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Crossword clues for ley

Longman Dictionary of Contemporary English
▪ He asked me if I knew anything about ley lines and I confessed my ignorance.
▪ In fieldwork, you are really looking for anything that might confirm the existence of a ley.
▪ Not only have UFOs nothing to do with ley lines, they have nothing to do with ancient monuments or geology.
▪ The essence of the problem is to define a ley, which is harder than it appears.
▪ The node points channel the ley earth-forces through the system, terminating at the Flying Swan.
▪ These follow the courses of three major ley lines.
▪ Within the arable area the greatest changes have been the increase of cereals and the decline of the one-year clover ley.
The Collaborative International Dictionary

Lye \Lye\, n. [Written also lie and ley.] [AS. le['a]h; akin to D. loog, OHG. louga, G. lauge; cf. Icel. laug a bath, a hot spring.]

  1. A strong caustic alkaline solution of potassium salts, obtained by leaching wood ashes. It is much used in making soap, etc.

  2. (Chem.) Sodium hydroxide or potassium hydroxide, or a concentrated aqueous solution of either compound.

Douglas Harper's Etymology Dictionary

"line of a prehistoric track; alignment of natural and artificial features," 1922 [Alfred Watkins], apparently a variant of lea. Popular topic in Britain in 1920s and 30s and again in 1960s-70s.


a. (context obsolete English) fallow; unseeded n. 1 (alternative spelling of lea English) 2 (archaic form of lye English) 3 (context obsolete English) law


n. a field covered with grass or herbage and suitable for grazing by livestock [syn: pasture, pastureland, grazing land, lea]

Ley (crater)

Ley is a lunar impact crater that is located across the southern rim of the much larger walled plain Campbell. Intruding into the south-southwestern rim of Ley is the slightly larger crater Von Neumann.

The debris from the formation of Von Neumann has produced a bulging rampart that occupies the southwest interior floor of Ley. The outer rim of Ley has undergone impact erosion, and is marked by a number of small craters. The inner wall is also worn, and the interior floor is pock-marked by a number of small craters. There is a small, cup-shaped crater on the floor to the northwest of the midpoint.


LEY may refer to:

  • Lelystad Airport, The Netherlands; IATA airport code: LEY
  • Leyland railway station, England; National Rail station code: LEY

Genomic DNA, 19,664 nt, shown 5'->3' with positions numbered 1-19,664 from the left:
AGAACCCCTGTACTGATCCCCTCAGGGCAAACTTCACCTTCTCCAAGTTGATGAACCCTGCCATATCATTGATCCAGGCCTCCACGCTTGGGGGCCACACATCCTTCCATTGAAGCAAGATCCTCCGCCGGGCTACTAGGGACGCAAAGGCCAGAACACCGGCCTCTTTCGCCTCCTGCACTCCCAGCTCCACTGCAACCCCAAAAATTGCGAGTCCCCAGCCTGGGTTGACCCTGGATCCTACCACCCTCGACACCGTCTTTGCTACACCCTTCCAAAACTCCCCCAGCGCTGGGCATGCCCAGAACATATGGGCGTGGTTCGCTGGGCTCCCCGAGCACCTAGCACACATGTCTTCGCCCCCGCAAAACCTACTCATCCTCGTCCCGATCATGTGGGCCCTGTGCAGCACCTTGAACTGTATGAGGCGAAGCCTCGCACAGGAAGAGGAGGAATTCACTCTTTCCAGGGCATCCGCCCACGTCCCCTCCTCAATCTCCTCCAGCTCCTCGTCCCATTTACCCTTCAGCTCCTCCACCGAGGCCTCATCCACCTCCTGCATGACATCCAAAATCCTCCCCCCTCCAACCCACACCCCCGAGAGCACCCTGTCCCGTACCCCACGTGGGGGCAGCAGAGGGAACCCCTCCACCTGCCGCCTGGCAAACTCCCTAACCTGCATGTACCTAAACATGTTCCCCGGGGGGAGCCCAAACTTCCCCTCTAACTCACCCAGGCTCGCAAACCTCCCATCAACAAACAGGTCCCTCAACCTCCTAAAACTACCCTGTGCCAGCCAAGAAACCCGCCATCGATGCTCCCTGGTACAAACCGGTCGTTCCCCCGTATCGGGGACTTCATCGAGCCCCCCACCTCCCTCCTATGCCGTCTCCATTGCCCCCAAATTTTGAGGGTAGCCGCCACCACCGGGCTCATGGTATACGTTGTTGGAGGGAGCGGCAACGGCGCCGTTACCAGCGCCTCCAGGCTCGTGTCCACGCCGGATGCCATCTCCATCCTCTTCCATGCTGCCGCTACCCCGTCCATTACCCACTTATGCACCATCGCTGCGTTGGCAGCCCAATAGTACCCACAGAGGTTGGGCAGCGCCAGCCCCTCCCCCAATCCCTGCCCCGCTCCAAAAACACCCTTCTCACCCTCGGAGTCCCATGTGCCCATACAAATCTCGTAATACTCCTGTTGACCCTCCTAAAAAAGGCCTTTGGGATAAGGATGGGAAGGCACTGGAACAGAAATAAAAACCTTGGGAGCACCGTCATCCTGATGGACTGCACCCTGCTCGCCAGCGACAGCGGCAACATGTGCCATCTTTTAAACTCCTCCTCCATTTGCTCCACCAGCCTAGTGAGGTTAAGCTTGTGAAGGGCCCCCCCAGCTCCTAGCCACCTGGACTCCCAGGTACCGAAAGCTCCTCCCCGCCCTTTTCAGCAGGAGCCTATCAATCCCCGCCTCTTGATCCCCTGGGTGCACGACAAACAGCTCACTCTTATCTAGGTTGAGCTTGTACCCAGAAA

Usage examples of "ley".

Even in that crowded moment, Lucy understood suddenly how Dakers had managed to reach her final term at Leys without being knocked on the head by exasperated colleagues.

I thought, while I watched some birds fly north over Ley Gett in his field furrowing south.

Salish, asked where you were, and so did Ley Gett, and Tamis OrLey-they wanted to dance with you.

Madame Hsin abusa noche a noche del veronal, a causa del desvelo infatigable de los pilares de la ley, que la desesperan y la incomodan.

Holding it between the palms of his hands, he felt of the energy flowing through the ley line along which the Leopardess cruised.

The Leyen hyperspace engine filled the chamber from top to bottom, about ten meters in height.

I had never seen a Leyen power converter before, but it looked similar to power converters we used on Babylon.

Those who became assimilated started taking the Leyen point of view, wondering why we were so attached to this ball of dirt we called home.

Finally, with our last dregs of energy, we managed to hit the Leyen ship dead center, and it exploded in the eerie silence that accompanies such things in hyperspace.

Madame de Schwartzenburg and the Princess de la Leyen and a good many more.

Unlike the gregarious market, on walks inside the City, and particularly along the leys, delays for the sake of gossip were unlikely.

Beyond the Tower wall, the roofs of the City expanded outward, concentric rings of ice-blue tiles, the silver-lit leys forming eighteen not-quite-even, not-quite-straight spokes.

Undeveloped leys did not exist between Rhomatum and her primary satellites.

Outside only to travel between nodes, and then they rode in sleeper-floaters along the leys, never seeing the open fields and the green forests they passed.

AM in Australia at last--actually in Botany Bay, as we called the colony of New South Wales when Joe Bulder and I first thought of leaving that dear quiet old Dibblestowe Leys in Mid-Kent.